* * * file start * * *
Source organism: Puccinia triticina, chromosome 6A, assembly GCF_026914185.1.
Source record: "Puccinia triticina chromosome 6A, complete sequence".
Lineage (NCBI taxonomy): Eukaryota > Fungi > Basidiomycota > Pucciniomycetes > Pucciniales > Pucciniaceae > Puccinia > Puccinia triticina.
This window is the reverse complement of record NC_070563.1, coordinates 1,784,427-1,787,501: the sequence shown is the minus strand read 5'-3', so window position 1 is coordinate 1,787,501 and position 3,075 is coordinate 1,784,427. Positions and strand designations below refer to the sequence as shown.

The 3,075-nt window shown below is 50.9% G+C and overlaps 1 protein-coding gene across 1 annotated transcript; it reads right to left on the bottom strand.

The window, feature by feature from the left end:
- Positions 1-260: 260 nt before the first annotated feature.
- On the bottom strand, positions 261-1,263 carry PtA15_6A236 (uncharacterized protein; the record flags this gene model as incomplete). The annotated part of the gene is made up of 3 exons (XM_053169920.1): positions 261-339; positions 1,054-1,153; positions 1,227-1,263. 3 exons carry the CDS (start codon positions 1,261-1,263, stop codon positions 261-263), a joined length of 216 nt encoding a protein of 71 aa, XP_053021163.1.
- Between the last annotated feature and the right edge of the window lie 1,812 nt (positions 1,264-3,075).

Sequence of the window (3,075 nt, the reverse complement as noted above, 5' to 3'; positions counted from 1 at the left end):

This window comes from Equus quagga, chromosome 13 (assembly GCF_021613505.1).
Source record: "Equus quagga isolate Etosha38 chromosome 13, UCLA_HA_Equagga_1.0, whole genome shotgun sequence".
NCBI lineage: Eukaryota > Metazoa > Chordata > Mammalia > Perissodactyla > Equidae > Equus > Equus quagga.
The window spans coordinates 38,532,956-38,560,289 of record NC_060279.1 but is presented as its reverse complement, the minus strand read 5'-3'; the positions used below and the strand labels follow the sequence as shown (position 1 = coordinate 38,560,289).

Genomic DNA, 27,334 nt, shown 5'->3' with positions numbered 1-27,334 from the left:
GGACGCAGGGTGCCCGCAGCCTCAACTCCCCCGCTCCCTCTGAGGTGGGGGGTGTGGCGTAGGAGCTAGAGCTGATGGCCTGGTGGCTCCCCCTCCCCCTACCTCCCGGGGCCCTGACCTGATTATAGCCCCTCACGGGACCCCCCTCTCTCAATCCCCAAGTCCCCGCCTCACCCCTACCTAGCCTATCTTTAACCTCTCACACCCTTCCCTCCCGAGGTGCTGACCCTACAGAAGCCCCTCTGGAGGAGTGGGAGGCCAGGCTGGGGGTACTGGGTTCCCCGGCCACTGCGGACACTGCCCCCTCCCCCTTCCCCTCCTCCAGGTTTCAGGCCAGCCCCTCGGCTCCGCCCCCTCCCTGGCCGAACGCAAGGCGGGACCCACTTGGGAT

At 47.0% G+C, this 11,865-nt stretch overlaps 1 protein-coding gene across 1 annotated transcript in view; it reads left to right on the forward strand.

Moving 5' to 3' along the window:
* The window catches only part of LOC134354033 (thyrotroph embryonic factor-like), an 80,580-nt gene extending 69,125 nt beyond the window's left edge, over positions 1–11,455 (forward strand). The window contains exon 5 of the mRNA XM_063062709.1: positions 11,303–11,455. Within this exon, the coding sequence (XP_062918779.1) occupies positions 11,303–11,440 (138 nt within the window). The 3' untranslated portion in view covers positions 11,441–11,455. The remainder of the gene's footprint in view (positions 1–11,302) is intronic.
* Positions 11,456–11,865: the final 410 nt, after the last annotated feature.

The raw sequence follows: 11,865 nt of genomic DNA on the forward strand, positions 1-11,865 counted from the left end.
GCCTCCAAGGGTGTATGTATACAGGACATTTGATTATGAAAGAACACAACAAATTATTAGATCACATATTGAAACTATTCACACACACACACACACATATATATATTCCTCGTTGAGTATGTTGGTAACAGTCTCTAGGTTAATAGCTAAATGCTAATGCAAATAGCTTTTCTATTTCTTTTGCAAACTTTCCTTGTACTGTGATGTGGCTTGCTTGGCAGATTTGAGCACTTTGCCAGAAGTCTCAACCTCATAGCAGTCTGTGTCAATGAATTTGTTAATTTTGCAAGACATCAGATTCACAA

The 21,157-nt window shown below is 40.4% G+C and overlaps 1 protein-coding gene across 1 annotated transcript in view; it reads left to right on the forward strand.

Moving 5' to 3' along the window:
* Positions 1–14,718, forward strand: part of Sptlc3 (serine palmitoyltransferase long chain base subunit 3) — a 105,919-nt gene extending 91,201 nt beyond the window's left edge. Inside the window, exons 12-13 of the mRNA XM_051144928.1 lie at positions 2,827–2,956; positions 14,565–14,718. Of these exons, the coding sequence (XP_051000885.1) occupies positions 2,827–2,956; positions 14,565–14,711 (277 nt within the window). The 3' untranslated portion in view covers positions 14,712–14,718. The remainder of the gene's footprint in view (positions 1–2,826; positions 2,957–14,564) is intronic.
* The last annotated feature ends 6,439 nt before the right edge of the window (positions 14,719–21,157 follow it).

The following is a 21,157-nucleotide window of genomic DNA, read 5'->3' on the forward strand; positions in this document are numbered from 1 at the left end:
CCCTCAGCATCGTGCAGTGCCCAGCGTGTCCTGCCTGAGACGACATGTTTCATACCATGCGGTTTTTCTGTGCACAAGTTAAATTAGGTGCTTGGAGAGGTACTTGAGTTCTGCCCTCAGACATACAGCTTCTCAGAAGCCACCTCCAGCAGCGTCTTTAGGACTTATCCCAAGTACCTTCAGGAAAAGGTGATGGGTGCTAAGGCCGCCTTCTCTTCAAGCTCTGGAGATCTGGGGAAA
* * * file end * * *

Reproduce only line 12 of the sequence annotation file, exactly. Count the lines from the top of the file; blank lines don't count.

Source record: "Equus quagga isolate Etosha38 chromosome 13, UCLA_HA_Equagga_1.0, whole genome shotgun sequence".